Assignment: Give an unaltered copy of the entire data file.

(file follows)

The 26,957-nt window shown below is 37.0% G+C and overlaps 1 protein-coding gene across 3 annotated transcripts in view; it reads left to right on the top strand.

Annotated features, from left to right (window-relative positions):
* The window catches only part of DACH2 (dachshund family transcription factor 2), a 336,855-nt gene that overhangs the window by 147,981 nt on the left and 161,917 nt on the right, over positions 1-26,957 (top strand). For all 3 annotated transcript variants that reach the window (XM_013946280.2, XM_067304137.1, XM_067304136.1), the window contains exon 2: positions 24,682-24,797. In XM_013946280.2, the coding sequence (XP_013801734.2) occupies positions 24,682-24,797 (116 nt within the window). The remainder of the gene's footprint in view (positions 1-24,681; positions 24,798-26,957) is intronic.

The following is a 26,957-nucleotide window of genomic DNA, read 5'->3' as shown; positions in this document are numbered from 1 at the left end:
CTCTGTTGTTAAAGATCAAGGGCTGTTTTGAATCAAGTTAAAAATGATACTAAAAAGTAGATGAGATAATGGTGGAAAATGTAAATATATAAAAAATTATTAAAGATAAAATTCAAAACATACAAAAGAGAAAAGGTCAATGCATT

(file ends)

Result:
The 26,957-nt window shown below is 37.0% G+C and overlaps 1 protein-coding gene across 3 annotated transcripts in view; it reads left to right on the top strand.

Annotated features, from left to right (window-relative positions):
* The window catches only part of DACH2 (dachshund family transcription factor 2), a 336,855-nt gene that overhangs the window by 147,981 nt on the left and 161,917 nt on the right, over positions 1-26,957 (top strand). For all 3 annotated transcript variants that reach the window (XM_013946280.2, XM_067304137.1, XM_067304136.1), the window contains exon 2: positions 24,682-24,797. In XM_013946280.2, the coding sequence (XP_013801734.2) occupies positions 24,682-24,797 (116 nt within the window). The remainder of the gene's footprint in view (positions 1-24,681; positions 24,798-26,957) is intronic.

The following is a 26,957-nucleotide window of genomic DNA, read 5'->3' as shown; positions in this document are numbered from 1 at the left end:
CTCTGTTGTTAAAGATCAAGGGCTGTTTTGAATCAAGTTAAAAATGATACTAAAAAGTAGATGAGATAATGGTGGAAAATGTAAATATATAAAAAATTATTAAAGATAAAATTCAAAACATACAAAAGAGAAAAGGTCAATGCATT